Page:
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Demons gathered in the darkness. The grieving sun hid its face. Lightning rent the clouds, thunder threatened the distant hills, and the earth heaved and groaned. Shattered nature waited, all its forces poised on the fulcrum of a single, fading life. “My God!” A tortured voice demanded, more terrible than the thunder, more unnerving than the quaking earth. “My God?” the same voice again, inquiring, then imploring, “Why have You forsaken Me?” The Man of the ages, asking the question of the ages.

When Nazis gas innocent men, women, and children at Dachau; when angry tribesmen hack to death their unarmed neighbors in Rwanda; when terrorists blow up a school bus and incinerate children, we want to cry out,  “Where are You, God? Why have You forsaken us?” Where is God in such circumstances? God is exactly where He was when Jesus died.

The Bible teaches that God is omnipresent—present everywhere. “You know when I leave and when I get back; I’m never out of your sight. . . . I look behind me and you’re there, then up ahead and you’re there, too—your reassuring presence, coming and going. . . . If I flew on morning’s wings to the far western horizon, You’d find me in a minute—you’re already there waiting!”1 We may not sense God’s presence, but He always sees us. That was true when Christ hung on Calvary, as well. Perhaps Jesus lost sight of His Father, but the Father never lost sight of the Son.

God hides His face from sin

In mercy, God hides His face from sin, not because He cannot abide sin, but because sin cannot abide in His presence. Though our sin is repulsive beyond our imagining, Christ accepted our sins as His own. And, sinful though we are, “ ‘in him we live and move and have our being.’ ”2 God can abide sin, but sin cannot remain in the presence of God.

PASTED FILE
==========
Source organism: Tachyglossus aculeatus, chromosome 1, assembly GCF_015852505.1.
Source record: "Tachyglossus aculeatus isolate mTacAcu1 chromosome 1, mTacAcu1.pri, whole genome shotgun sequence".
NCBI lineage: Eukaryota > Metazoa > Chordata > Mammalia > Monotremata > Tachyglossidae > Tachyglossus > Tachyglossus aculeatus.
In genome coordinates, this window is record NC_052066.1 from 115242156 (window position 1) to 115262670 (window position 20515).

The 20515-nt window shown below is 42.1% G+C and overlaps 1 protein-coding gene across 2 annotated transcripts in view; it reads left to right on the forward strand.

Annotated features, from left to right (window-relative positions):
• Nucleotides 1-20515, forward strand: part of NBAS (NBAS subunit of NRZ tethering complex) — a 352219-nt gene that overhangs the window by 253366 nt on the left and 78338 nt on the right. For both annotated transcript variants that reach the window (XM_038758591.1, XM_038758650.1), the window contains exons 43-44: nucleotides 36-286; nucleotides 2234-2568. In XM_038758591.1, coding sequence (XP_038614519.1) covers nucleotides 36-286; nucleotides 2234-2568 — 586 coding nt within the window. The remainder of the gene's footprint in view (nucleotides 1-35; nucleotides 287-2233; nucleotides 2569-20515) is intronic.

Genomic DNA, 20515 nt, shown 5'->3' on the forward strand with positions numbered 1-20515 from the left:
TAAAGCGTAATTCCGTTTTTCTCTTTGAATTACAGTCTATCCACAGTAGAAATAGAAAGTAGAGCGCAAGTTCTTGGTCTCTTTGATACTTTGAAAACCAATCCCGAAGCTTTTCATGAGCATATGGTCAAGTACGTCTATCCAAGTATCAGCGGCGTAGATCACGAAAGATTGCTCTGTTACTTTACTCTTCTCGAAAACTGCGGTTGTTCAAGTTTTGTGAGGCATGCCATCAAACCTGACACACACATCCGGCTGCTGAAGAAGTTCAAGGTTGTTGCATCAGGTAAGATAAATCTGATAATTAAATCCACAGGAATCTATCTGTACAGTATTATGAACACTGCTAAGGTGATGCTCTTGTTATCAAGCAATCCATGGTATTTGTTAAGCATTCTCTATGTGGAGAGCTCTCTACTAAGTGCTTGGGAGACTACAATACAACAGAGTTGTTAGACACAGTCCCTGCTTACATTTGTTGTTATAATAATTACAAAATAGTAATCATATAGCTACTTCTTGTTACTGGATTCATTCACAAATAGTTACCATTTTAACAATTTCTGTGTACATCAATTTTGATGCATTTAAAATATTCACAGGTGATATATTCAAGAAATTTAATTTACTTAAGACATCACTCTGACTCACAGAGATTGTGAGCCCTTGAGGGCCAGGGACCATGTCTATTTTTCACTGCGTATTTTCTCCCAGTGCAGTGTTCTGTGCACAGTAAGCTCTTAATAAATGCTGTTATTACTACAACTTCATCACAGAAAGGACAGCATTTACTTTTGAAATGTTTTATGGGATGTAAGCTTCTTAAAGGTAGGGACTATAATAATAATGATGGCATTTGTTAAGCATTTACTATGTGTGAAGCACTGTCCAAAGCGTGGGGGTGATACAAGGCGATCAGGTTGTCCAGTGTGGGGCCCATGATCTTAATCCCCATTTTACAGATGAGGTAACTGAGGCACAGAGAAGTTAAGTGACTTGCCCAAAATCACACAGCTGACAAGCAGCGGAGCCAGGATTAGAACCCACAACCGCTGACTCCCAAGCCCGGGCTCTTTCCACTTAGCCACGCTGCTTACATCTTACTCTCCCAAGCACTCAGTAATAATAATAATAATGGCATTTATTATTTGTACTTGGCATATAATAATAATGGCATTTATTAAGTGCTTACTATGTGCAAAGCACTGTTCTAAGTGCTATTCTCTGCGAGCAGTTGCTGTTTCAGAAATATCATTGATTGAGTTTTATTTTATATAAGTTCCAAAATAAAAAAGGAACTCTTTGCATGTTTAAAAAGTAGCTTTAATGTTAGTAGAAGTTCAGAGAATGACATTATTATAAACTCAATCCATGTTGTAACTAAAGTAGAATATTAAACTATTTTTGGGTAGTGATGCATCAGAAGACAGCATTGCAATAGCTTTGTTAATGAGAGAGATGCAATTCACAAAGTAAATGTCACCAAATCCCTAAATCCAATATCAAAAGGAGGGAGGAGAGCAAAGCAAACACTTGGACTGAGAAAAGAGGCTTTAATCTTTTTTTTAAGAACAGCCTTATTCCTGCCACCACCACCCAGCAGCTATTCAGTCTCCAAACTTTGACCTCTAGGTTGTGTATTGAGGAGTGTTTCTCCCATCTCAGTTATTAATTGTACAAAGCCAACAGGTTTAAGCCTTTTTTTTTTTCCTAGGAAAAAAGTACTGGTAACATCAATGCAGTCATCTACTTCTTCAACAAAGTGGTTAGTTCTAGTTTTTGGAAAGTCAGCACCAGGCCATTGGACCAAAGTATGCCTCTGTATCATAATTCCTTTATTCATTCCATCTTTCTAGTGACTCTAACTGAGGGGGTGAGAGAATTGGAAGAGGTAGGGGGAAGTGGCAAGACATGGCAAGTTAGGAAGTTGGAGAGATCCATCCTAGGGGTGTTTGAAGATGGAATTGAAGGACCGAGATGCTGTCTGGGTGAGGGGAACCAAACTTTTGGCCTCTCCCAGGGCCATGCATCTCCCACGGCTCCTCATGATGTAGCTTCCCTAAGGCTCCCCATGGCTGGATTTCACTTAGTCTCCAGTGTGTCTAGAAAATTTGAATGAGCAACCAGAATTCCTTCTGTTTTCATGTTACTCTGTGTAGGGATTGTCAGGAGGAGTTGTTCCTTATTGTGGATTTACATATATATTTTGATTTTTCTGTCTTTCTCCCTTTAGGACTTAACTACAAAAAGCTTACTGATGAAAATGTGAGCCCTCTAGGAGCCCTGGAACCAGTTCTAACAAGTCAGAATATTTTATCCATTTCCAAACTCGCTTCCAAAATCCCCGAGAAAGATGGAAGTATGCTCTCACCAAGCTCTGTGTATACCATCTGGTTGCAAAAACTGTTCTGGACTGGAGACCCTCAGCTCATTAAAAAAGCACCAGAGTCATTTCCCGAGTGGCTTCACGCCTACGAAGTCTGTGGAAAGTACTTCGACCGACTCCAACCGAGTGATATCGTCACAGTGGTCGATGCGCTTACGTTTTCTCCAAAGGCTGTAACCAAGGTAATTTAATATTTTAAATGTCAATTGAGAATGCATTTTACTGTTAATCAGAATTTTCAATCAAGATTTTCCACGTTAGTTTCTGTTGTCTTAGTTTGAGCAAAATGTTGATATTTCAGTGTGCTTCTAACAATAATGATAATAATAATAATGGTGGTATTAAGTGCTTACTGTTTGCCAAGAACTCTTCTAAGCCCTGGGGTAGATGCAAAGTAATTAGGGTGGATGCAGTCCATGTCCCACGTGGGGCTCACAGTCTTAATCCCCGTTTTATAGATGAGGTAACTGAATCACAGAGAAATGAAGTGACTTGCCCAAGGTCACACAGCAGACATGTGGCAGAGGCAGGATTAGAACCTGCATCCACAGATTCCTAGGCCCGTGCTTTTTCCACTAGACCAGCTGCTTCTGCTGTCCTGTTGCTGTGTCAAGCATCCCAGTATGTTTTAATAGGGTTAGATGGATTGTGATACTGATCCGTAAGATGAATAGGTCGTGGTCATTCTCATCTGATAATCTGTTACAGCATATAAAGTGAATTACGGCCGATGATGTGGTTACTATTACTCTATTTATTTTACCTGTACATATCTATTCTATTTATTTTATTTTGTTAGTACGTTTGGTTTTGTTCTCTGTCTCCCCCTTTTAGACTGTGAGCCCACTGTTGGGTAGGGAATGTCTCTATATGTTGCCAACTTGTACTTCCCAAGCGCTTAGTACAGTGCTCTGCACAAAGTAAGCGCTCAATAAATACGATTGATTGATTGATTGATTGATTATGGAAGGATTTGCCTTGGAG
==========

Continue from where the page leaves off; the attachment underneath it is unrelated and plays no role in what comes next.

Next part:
Revelation pictures the lost, those who have clung to sin, crying for the rocks and the mountains to conceal them from the Lamb, because, in their sin, they cannot abide His presence. Paul tells us that Jesus became sin for us. The psalmist, seeking mercy, asked God to “hide your face from my sins.”3 So God answered the psalmist’s prayer—and also our prayers for forgiveness—by hiding His face from the One who became sin for us. Jesus experienced the consequences of carrying our sin—separation from the Father.

This separation devastated Jesus because never before had His connection with His Father been broken. Until then, Jesus and His Father had maintained constant communication. Christ referred to this connection repeatedly. Just the evening before the Crucifixion, Jesus had declared that He and His Father were One.4 Jesus only did what He saw His Father doing; so deep and constant was their communion that Christ could repeatedly say, “the Father is in me, and I in the Father.”5 So it came to be that upon the cross, bearing the guilt of all humanity, abandoned by His human disciples, Jesus experienced separation from the Father for the first time. Our sins He could bear without a murmur of complaint, but separation from the Father caused Him to cry out in agony. Imagine how the Father suffered, watching the scene.

Doctors diagnosed the son of one of my dearest friends with cancer when the boy was less than two years old. Sitting with my friend while his son endured many hours of surgery and treatment, I could hardly tell who suffered more, father or son. How much more the perfect Father loved and suffered as He watched His beloved Son in agony. And the Father knew that hiding His face caused His Son the greatest pain. From the foundation of the world, Father and Son had agreed to this drastic remedy for sin. In sparing us from the penalty of sin, neither the Father nor the Son spared themselves in the least.

Psalm 22, which begins, “My God, my God, why have you forsaken me?” later reassures the sufferer: “He has not despised or disdained the suffering of the afflicted one; he has not hidden his face from him but has listened to his cry for help.” In quoting from this psalm on the cross, Jesus expressed His anguish while at the same time affirming His faith that His Father “[had] not despised or disdained” the Son’s suffering.6

God desires reconciliation